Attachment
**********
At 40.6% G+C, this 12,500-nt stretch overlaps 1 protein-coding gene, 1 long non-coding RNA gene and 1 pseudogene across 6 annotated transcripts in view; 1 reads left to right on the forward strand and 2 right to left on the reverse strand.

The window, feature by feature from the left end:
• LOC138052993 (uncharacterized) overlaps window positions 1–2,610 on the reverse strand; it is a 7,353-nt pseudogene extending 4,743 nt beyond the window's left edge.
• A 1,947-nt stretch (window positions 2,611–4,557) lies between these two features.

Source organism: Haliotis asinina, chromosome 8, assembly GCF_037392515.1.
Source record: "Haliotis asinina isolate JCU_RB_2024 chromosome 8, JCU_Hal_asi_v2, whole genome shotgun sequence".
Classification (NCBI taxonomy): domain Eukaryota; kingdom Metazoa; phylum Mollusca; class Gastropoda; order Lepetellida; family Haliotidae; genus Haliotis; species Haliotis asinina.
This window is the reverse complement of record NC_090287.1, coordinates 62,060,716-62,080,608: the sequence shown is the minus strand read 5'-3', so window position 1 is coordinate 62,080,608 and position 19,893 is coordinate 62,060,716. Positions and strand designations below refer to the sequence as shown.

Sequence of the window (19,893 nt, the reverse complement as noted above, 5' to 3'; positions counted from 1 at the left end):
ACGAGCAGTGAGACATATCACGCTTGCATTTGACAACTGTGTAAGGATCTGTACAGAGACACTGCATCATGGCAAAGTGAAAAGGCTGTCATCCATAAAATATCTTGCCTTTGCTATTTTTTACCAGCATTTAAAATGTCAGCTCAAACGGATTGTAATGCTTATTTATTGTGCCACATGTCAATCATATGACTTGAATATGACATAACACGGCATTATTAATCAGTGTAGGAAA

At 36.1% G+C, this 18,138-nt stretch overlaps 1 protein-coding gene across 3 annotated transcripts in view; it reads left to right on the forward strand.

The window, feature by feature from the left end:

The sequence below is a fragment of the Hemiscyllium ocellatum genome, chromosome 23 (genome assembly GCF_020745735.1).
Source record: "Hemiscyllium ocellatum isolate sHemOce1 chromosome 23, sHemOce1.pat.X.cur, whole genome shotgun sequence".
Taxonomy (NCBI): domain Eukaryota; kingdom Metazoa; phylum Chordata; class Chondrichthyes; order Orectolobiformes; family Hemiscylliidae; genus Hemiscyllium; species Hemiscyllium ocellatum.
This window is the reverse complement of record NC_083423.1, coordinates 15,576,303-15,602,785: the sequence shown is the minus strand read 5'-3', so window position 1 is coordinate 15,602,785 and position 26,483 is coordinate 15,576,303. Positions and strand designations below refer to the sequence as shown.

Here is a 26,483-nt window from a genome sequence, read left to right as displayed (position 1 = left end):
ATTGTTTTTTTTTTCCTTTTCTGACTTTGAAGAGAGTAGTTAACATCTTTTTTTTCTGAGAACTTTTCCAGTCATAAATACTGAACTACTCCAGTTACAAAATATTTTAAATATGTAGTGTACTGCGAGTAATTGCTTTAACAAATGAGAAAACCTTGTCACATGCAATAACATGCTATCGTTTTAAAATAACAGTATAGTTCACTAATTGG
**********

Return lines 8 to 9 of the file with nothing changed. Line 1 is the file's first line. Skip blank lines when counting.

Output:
This window is the reverse complement of record NC_090287.1, coordinates 62,060,716-62,080,608: the sequence shown is the minus strand read 5'-3', so window position 1 is coordinate 62,080,608 and position 19,893 is coordinate 62,060,716. Positions and strand designations below refer to the sequence as shown.

Sequence of the window (19,893 nt, the reverse complement as noted above, 5' to 3'; positions counted from 1 at the left end):